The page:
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Top Causes of Business Debt

Worried business owners calculating finances - Small restaurant

Businesses need substantial funds to operate. New businesses, especially, require a lot of investment right away in order to establish the basic structure of the company and for business operations. It’s easy for a new business to incur debt after debt, causing the company’s profits to decline and ultimately leading to bankruptcy. Below, we discuss some of the principal reasons why businesses might amass more debt than they can handle, which has caused them to fail despite a great idea. If you need assistance building your small business or are struggling with business debt in Southern California, call an experienced, dedicated Ventura business law attorney for assistance.

Poor Financial Management and Budgeting

Starting a business often requires a substantial investment for all parties involved. It’s easy to accumulate debt to cover a myriad of expenses–from equipment and inventory purchases to hiring, marketing, and other expenses. Even if a business is generating revenue, it’s easy to lose track of the company’s finances and spend recklessly with the intention to expand the business. It’s important to plan a budget ahead of time, determining how much of and which funds are to be used for the various aspects of the business.

Proper cash flow management includes forecasting earnings, monitoring accounts regularly, and calendaring payments that must be made. Avoid exorbitant expenses that do not serve the business, and make expenditures that make sense based on current and forecasted earnings. Regularly review accounts and earnings to make sure that new expenses or recurring expenses are not jeopardizing the company’s cash flow. Keep on top of invoicing and general accounting practices to avoid unnecessary mistakes that reduce cash flow, generate penalties with creditors, or otherwise cause issues.

Poor Planning

In addition to proper budgeting, proper planning can go a long way toward avoiding debt troubles. Before entering into a new market or developing a new product, for example, the company should do all appropriate research. Research might include identifying customer needs, the size of the potential customer base, the anticipated costs of developing, marketing, and selling the product, and other items.

Managers should familiarize themselves with finance and management, even if their background is in a different aspect of the industry (creative, tech, etc.). Develop a business plan with the help of financial and legal advisors, establish infrastructure and policies to handle day-to-day issues, and keep on top of customer needs, the market, and the behavior of creditors.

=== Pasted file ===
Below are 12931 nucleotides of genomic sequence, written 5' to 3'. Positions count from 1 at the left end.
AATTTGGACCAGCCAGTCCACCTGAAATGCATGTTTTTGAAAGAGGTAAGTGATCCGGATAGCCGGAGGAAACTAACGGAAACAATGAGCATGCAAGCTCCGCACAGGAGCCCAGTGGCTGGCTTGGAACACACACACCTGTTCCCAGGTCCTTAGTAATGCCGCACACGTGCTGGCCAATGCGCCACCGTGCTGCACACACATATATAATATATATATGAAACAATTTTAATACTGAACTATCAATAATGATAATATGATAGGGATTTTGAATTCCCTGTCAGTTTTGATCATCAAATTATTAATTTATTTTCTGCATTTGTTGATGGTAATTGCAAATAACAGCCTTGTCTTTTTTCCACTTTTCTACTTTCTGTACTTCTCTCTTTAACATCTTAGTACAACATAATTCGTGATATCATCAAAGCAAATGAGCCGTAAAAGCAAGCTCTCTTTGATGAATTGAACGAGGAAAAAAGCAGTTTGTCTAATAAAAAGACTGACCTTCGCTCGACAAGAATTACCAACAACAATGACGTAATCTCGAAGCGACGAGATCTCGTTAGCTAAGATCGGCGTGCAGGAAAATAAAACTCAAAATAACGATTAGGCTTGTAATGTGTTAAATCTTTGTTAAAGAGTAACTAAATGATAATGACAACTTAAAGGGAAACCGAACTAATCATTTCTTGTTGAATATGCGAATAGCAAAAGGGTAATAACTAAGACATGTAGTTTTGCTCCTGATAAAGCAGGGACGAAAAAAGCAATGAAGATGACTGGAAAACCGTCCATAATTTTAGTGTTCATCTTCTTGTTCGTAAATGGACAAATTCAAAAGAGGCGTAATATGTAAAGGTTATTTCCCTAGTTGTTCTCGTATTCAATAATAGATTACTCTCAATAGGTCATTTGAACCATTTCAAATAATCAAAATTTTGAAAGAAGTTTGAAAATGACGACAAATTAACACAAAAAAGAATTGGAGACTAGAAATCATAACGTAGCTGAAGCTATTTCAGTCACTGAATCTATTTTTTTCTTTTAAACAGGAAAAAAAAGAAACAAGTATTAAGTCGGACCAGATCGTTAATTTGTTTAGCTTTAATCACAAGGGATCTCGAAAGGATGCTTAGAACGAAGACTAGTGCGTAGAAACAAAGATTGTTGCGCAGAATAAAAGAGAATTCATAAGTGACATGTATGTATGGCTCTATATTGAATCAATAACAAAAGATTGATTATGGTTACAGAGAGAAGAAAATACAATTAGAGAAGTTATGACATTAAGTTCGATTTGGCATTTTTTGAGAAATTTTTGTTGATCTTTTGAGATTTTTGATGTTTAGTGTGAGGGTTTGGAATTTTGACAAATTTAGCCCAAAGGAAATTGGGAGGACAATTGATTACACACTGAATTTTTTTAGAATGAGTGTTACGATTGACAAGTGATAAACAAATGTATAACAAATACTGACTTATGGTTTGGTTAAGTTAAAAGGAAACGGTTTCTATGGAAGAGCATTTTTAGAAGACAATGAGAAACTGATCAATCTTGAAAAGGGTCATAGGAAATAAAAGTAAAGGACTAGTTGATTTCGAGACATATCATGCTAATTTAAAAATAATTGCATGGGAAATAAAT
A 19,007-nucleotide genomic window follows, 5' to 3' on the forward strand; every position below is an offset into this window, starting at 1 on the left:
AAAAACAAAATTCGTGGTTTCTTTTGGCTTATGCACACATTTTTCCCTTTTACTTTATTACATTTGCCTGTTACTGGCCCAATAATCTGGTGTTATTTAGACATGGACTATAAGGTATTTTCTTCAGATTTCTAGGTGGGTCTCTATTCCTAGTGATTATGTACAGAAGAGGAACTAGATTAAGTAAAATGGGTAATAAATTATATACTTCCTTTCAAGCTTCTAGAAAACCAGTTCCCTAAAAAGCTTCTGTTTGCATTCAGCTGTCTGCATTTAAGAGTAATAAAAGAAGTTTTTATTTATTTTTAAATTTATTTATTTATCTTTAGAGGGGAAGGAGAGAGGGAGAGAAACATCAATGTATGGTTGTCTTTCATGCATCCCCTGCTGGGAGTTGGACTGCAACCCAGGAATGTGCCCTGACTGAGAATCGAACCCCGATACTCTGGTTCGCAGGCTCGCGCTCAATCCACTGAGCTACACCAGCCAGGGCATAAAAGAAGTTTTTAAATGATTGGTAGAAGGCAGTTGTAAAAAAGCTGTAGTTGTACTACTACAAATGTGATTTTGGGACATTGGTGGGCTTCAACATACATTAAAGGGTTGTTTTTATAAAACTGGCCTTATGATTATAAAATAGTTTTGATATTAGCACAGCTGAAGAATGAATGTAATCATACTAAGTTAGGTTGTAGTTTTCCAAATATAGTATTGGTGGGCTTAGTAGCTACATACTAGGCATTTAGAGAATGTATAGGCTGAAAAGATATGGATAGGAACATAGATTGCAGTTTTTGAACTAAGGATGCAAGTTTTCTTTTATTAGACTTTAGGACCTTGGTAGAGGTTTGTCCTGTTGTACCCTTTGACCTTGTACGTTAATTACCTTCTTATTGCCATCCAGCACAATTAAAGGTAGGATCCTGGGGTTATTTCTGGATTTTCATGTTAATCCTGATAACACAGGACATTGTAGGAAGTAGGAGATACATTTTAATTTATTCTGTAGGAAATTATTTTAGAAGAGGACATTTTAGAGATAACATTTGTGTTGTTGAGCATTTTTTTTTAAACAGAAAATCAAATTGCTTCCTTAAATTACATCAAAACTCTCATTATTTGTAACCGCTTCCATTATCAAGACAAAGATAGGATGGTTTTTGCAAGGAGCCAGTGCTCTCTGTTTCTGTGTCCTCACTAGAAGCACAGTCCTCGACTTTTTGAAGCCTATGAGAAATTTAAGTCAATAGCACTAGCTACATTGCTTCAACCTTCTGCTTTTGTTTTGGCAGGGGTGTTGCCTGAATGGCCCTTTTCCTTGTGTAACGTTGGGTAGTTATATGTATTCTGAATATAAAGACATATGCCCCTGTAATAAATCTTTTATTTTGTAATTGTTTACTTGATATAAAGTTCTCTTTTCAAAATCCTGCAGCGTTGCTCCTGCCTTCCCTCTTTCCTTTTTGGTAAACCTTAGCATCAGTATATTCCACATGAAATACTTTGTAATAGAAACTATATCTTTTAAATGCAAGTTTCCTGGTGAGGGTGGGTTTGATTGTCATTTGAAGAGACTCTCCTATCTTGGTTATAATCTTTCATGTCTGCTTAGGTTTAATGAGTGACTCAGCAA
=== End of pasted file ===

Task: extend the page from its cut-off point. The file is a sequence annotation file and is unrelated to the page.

Lack of Financing

Many businesses fail within the first few years because they run out of money before they can even get a foothold in the market. Proper financing from the outset can give the business the time it needs to grow and lay down roots, generating a customer base and revenue stream that will carry forward. Trying to stretch minimal financing at the beginning is more likely to lead to the business failing to get off the ground while still incurring substantial debts that will need to be repaid.

Unfriendly Market Cycle

The best intentions or plans can be quickly eroded by a barren year, or even a particularly bad quarter. The devastating effects of a bad market cycle have been brutally demonstrated over the course of the COVID-19 pandemic. Even well-functioning businesses with established customer bases cannot avoid crushing debt when customers are physically unable to patronize the business. Other unexpected events, such as shifts in customer preference in niche markets or the emergence of a large corporate competitor, can also lead to unexpected underperformance.

Businesses must be able to adapt to changed circumstances and find ways to survive temporary setbacks. Examples of proactive responses to setbacks may include a reduction in overhead costs or making structural changes. Planning ahead by maintaining a rainy-day fund, carrying sufficient insurance, and investing in preventative measures can help a business adapt and endure difficult times. But, if a pattern of business losses continues, it may be better to consider a possible reorganization or wind up the business and move on to a new venture rather than continue to generate debt in the hopes of a revenue resurgence.

Seasoned Advice and Representation from a Southern California Business Law and Debt Relief Attorney

If you are forming a new business in California or if you need advice or assistance concerning any matter of California business law, contact Rounds & Sutter for sound legal advice and zealous representation.

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